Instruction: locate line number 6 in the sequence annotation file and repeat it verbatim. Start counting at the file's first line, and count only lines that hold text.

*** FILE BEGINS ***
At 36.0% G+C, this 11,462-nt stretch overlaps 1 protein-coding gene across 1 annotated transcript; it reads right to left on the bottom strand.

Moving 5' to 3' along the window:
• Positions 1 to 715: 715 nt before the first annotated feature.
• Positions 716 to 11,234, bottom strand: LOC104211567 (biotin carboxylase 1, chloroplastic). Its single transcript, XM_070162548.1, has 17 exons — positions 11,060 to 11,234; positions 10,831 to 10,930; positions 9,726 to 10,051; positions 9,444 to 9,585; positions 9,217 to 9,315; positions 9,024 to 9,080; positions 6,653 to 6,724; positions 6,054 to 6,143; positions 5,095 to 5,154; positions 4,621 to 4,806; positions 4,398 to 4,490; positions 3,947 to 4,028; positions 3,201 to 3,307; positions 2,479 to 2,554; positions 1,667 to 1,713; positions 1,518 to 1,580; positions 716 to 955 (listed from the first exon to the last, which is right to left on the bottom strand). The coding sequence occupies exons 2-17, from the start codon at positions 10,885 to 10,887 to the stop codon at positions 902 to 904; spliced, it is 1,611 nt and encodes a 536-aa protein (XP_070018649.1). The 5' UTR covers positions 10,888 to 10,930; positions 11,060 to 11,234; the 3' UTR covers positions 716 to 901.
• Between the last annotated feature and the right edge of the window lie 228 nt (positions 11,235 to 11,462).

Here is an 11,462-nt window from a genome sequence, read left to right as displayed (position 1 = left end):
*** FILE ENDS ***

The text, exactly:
Here is an 11,462-nt window from a genome sequence, read left to right as displayed (position 1 = left end):